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Communities lobby WestJet for short-haul service

A Westjet Boeing 737-700 takes off in Calgary. At president, Regina residents booking on WestJet have to fly to Calgary, then connect on a flight to the Manitoba capital, while Winnipeggers must travel to Calgary, then board another plane to the Saskatchewan capital. ,

© Todd Korol / Reuters/REUTERS

Communities across Canada are lobbying WestJet Airlines Ltd. to introduce short-haul flights, leaving the carrier with tough choices to make in producing a shortlist.

WestJet's fleet of 97 Boeing 737s, which each seat from 119 to 166 passengers, are too large to profitably service smaller centres.

As WestJet considers ordering up to 40 turboprops for its new regional subsidiary, analysts say the airline will likely favour the Bombardier Q400 over the ATR 72-600. Calgary-based WestJet will be able to configure the Q400 turboprop to seat 74 passengers.

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Airports clamouring for WestJet service include those in Penticton and Fort St. John in British Columbia, Prince Albert, Sask., Brandon, Man., and Peterborough, Ont.

Air Canada's regional affiliate Jazz provides up to three daily round-trips between Vancouver and Penticton, but there aren't commercial flights between the B.C. Okanagan city and Calgary.

"We love having Jazz, but we have a terrific number of people who own vacation homes here and they're from Alberta," said Penticton Mayor Dan Ashton, who is also chairman of the Regional District of Okanagan-Similkameen. "We don't have air service going east. To fly to Calgary, you either have to backtrack to Vancouver or drive an hour to Kelowna for a flight to Calgary."

WestJet is still studying potential regional routes, notably eyeing non-stop flights between Regina and Winnipeg with turboprop service provided by its wholly owned regional division.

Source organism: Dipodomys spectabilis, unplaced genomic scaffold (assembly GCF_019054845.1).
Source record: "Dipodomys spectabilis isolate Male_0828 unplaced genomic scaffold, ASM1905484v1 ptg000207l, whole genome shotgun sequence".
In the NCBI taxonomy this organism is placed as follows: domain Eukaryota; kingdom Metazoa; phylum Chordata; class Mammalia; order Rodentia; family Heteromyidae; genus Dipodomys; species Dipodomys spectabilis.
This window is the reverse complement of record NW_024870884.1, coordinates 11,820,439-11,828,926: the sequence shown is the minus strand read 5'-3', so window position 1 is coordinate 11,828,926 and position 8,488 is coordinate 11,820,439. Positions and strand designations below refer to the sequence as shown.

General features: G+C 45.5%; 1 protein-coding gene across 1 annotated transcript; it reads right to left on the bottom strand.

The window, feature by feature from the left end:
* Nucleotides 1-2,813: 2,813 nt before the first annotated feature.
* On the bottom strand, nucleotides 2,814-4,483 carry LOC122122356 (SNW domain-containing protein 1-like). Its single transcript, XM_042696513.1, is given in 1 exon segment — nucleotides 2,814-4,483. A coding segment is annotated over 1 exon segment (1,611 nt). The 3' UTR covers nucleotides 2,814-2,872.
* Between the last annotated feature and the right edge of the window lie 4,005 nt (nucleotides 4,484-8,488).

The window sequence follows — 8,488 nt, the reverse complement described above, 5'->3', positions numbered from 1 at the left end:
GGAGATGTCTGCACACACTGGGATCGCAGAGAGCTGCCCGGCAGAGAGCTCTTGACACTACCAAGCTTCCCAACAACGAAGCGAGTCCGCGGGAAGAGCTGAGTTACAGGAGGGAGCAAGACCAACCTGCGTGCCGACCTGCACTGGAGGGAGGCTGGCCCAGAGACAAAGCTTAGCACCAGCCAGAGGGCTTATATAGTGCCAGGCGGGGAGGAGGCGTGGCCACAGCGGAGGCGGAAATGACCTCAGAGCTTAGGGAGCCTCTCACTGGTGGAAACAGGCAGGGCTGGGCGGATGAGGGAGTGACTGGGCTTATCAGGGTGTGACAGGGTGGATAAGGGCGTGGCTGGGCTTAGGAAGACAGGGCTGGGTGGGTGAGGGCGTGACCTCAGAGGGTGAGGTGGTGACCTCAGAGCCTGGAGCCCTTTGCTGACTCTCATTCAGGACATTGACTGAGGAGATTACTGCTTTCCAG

The carrier will be "joining the dots," WestJet chief executive officer Gregg Saretsky said Thursday during a webcast from New York.

For now, Regina residents who book on WestJet have to fly west to Calgary, then connect on a flight to the Manitoba capital, while Winnipeggers must travel to Calgary, then board another plane to the Saskatchewan capital. "We fly to both of those cities but not between them. So, smaller aircraft will allow us to connect those dots," Mr. Saretsky said at Raymond James Ltd.'s airline conference. He noted that the new short-haul service, slated to launch in 2013, will have crew bases in Calgary and Toronto.

Two weeks ago, Calgary-based WestJet said in an internal memo that it's seeking to expand operations under a two-tier structure, gambling on maintaining labour harmony by giving its non-union pilots veto power over the plans to launch a regional subsidiary that will pay reduced wages.

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Meanwhile, the Air Canada Pilots Association has taken steps to conduct a five-day strike vote, faster than the traditional 10-day voting period. In memos this week and last, ACPA chairman Gary Tarves expressed concern about the airline's outsourcing plans.

"The company has proposed dramatic changes to our scope of work," including outsourcing 50 per cent more regional flying, expanding domestic code-sharing pacts and emulating Australia's Qantas, which runs the low-cost subsidiary Jetstar, Captain Tarves wrote this week.

Rick Allen, Air Canada's senior director of flight operations, raised the prospect last week of contracting out flying at Air Canada Vacations and Air Canada Cargo to help meet the "enormous challenge of maintaining a competitive business."

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